Used Land Rover Discovery review: 2016 to 2020 (Mk5)
Spacious, refined and versatile, the fifth generation Land Rover Discovery is at home on road and off it
- Seats seven adults
- Vast boot
- Driving refinement
- Expensive to run
- Dubious reliability
- Rubbish infotainment system
What sets the Land Rover Discovery 5 apart from its prestigious rivals – the Audi Q7, BMW X5, Mercedes GLE and Volvo XC90 key among them – is the fact that it’s a genuine and talented off-roader. For most buyers that’s not a quality upon which they’ll ever have much call, but Land Rover’s reputation has long been founded on the ability of its vehicles to venture forth into lands without tarmac, and that romantic ideal continues to sell cars. No matter that 99.9% of Discovery 5s will never be taken on adventures more daring than a trip across a muddy country car park, it’s important to the Land Rover myth that if one day you decide to journey across the Serengeti, you can.
Realistically, though, you’re buying a used Discovery 5 because you want a stylish, spacious, comfortable, refined and swift SUV. You might also buy one because you need to transport seven adults from time to time, or have a horsebox or caravan or trailer to tow long distances. In all these duties the Discovery 5 excels. It may not appear so from some angles, but the Discovery 5 is a big vehicle (in length, width and height), which pays dividends for interior space – it comfortably seats three across on its second row of seats, while the third-row chairs, which fold flat into boot floor until you need them, are adult-sized.
Even with the third row seats in use, you’re left with modest boot space, and when you return the cabin to five-seat configuration there’s a massive amount of room for luggage: with all the rear seats folded flat the Discovery 5 could double as a removal van.
For all its versatility the Discovery 5 is no utilitarian vehicle, although the entry-level S trim with its fabric seats would serve that purpose better (say for farmers) than the plusher models that sit about it in the range hierarchy. All models feature an eight-speed automatic gearbox, air suspension, advanced four-wheel drive and air-conditioning, and most have leather upholstery, sat-nav, parking sensors, and automatic headlights and windscreen wipers. The top grade HSE Luxury also features heated and ventilated front seats, four-zone climate control, rear seat entertainment screens and even a heated steering wheel.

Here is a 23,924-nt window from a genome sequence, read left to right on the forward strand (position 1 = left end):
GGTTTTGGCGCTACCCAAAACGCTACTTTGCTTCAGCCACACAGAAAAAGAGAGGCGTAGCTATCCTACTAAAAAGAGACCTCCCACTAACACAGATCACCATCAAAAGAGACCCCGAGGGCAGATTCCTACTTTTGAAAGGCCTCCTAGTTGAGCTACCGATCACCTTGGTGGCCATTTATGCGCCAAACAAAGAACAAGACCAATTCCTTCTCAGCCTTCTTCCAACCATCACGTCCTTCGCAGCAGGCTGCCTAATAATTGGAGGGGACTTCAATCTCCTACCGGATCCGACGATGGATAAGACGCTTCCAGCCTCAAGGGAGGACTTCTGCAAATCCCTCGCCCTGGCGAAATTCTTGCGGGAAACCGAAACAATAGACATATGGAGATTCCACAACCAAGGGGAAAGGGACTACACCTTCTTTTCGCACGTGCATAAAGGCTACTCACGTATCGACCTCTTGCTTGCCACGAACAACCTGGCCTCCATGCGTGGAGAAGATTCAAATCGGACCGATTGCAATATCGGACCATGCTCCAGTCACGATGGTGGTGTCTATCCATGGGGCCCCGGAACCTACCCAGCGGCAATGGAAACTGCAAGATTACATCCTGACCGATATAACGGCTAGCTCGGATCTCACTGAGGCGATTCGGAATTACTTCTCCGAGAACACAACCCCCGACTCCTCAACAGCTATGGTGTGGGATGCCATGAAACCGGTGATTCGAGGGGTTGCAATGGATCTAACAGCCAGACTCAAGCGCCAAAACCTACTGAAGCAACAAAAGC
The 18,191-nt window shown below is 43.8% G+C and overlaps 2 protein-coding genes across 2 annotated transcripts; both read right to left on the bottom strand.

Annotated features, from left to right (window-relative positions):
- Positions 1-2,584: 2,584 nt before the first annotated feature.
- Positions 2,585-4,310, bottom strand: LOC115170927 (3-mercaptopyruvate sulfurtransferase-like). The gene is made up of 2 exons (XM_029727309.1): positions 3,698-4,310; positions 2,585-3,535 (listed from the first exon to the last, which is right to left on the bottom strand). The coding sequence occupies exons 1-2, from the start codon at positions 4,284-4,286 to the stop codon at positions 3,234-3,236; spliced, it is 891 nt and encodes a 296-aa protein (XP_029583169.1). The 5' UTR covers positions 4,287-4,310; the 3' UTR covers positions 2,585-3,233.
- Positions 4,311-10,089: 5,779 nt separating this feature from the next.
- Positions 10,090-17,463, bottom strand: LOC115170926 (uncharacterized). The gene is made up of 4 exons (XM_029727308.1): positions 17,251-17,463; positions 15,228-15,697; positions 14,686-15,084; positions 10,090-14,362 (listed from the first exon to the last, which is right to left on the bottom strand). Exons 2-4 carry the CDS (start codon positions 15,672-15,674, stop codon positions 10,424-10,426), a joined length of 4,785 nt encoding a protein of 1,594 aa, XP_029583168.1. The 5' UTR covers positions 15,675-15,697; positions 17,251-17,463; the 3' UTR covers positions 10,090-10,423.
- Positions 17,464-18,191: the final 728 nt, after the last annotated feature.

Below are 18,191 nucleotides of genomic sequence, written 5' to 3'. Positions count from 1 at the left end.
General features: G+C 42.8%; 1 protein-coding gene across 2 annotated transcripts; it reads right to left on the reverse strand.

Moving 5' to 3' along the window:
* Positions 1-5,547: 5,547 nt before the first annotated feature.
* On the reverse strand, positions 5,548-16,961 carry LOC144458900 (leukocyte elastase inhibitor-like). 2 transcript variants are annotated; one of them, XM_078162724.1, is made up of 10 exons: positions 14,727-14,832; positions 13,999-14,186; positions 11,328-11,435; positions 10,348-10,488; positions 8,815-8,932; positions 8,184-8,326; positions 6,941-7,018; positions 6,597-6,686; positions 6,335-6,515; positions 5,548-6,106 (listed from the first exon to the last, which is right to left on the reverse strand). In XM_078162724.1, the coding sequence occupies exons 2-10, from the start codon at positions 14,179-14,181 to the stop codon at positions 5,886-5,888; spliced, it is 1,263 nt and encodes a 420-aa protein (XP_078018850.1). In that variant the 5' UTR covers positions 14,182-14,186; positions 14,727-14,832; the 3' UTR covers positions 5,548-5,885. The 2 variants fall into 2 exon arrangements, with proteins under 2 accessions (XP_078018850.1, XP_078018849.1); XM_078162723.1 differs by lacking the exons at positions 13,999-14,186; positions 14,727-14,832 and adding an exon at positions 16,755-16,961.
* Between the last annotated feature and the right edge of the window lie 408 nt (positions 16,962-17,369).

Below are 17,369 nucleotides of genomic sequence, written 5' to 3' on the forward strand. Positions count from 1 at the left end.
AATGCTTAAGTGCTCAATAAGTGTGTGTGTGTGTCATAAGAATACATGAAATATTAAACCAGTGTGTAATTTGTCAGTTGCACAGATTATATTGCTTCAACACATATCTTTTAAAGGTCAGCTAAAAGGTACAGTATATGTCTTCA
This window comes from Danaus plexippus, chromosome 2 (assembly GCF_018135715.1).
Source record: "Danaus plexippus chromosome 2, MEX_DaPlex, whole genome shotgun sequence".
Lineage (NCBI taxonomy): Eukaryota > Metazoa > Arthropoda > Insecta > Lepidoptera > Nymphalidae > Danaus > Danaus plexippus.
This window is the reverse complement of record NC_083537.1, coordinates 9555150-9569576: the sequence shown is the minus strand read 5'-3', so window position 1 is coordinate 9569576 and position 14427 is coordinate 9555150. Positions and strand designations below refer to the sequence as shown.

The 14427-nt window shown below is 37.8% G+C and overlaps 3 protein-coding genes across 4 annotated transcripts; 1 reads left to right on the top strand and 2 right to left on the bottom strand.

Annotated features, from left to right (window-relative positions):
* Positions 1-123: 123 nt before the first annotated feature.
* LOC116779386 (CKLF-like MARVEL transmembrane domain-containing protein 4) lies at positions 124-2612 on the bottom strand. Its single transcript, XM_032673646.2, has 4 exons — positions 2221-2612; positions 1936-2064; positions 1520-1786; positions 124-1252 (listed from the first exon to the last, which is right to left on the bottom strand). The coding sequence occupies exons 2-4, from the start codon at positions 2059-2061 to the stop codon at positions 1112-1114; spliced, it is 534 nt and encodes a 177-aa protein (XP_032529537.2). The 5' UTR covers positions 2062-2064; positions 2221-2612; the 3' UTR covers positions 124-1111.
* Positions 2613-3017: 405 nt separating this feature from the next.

No matter which of the Discovery 5’s petrol and diesel engines you pick you’re assured of brisk progress and an abundance of the sort of real-world pulling power that takes the potential stress out of overtaking and of carrying heavy loads. Good refinement is common to all of them and noise levels inside the car are low.
A generally rosy picture of the Discovery 5 must be tempered with the fact that reliability is sketchy. Some owners report that they’ve never had a problem and that every mile in their car has been golden, whereas others have had the engine replaced three times. Mostly the glitches are related to the Discovery 5’s electrical systems and can be troublesome to get to the root cause of – the great shame of it is that when it’s running properly, this Land Rover is one of the best all-round cars in the world.
What’s the history of the Land Rover Discovery 5?
The Discovery 5’s immediate predecessors – Discoverys 3 and 4 – shared boxy yet attractive styling that spoke of classy practicality: owners and potential owners admired that look and knew what it stood for. When the Discovery 5 launched in mid-2016 it broke that mould. The Range Rover-esque front end styling was quickly accepted, but the slightly bulbous rear end with its strangely off-centre rectangular number plate proved contentious. Make up your own mind.
Missing from the fifth generation Discovery was the split tailgate which had become an endearing and enduring feature of the model – the lower section hinged at the bottom so that it opened into a handy bench for picnics or for sitting on and watching the world go by. The Discovery 5 has a slide-out shelf but it’s not the same. A popular feature of earlier Discovery models was carried over and welcomed, though – a third row of seats that pop up out of the boot floor. For the Discovery 5, however, the rearmost seats are genuinely adult-sized and offer best-in-class space and comfort.